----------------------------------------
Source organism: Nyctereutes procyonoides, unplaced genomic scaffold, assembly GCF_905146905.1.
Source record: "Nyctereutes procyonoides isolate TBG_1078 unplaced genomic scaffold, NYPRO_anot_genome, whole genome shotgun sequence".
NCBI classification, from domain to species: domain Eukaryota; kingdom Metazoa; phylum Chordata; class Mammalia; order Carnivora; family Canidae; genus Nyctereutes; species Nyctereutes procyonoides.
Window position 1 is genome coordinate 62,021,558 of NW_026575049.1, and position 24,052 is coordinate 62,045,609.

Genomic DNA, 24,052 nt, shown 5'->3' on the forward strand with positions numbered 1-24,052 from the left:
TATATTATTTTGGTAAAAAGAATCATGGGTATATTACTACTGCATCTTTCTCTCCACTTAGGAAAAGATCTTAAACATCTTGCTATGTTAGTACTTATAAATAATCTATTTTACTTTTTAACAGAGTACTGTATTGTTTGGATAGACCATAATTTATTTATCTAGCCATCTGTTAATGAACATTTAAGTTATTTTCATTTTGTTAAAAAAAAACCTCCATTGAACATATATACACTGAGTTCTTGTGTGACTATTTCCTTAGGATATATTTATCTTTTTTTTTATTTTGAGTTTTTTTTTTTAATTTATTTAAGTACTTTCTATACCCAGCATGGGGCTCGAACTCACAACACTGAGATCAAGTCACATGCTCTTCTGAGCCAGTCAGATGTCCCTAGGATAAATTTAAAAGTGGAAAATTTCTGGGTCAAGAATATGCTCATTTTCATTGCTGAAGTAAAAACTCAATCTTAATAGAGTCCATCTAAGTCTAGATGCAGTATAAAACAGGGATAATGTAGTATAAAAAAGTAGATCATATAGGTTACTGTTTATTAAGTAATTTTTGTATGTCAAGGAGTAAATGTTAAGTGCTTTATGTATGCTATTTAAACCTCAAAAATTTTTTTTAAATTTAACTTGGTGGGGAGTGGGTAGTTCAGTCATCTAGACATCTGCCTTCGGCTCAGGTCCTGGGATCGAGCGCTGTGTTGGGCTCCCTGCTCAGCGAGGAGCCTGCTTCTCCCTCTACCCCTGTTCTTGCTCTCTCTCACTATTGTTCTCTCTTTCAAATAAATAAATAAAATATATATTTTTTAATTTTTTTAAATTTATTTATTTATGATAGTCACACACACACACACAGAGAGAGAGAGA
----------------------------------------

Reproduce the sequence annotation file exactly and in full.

Source organism: Nyctereutes procyonoides, unplaced genomic scaffold, assembly GCF_905146905.1.
Source record: "Nyctereutes procyonoides isolate TBG_1078 unplaced genomic scaffold, NYPRO_anot_genome, whole genome shotgun sequence".
NCBI classification, from domain to species: domain Eukaryota; kingdom Metazoa; phylum Chordata; class Mammalia; order Carnivora; family Canidae; genus Nyctereutes; species Nyctereutes procyonoides.
Window position 1 is genome coordinate 62,021,558 of NW_026575049.1, and position 24,052 is coordinate 62,045,609.

Genomic DNA, 24,052 nt, shown 5'->3' on the forward strand with positions numbered 1-24,052 from the left:
TATATTATTTTGGTAAAAAGAATCATGGGTATATTACTACTGCATCTTTCTCTCCACTTAGGAAAAGATCTTAAACATCTTGCTATGTTAGTACTTATAAATAATCTATTTTACTTTTTAACAGAGTACTGTATTGTTTGGATAGACCATAATTTATTTATCTAGCCATCTGTTAATGAACATTTAAGTTATTTTCATTTTGTTAAAAAAAAACCTCCATTGAACATATATACACTGAGTTCTTGTGTGACTATTTCCTTAGGATATATTTATCTTTTTTTTTATTTTGAGTTTTTTTTTTTAATTTATTTAAGTACTTTCTATACCCAGCATGGGGCTCGAACTCACAACACTGAGATCAAGTCACATGCTCTTCTGAGCCAGTCAGATGTCCCTAGGATAAATTTAAAAGTGGAAAATTTCTGGGTCAAGAATATGCTCATTTTCATTGCTGAAGTAAAAACTCAATCTTAATAGAGTCCATCTAAGTCTAGATGCAGTATAAAACAGGGATAATGTAGTATAAAAAAGTAGATCATATAGGTTACTGTTTATTAAGTAATTTTTGTATGTCAAGGAGTAAATGTTAAGTGCTTTATGTATGCTATTTAAACCTCAAAAATTTTTTTTAAATTTAACTTGGTGGGGAGTGGGTAGTTCAGTCATCTAGACATCTGCCTTCGGCTCAGGTCCTGGGATCGAGCGCTGTGTTGGGCTCCCTGCTCAGCGAGGAGCCTGCTTCTCCCTCTACCCCTGTTCTTGCTCTCTCTCACTATTGTTCTCTCTTTCAAATAAATAAATAAAATATATATTTTTTAATTTTTTTAAATTTATTTATTTATGATAGTCACACACACACACACAGAGAGAGAGAGA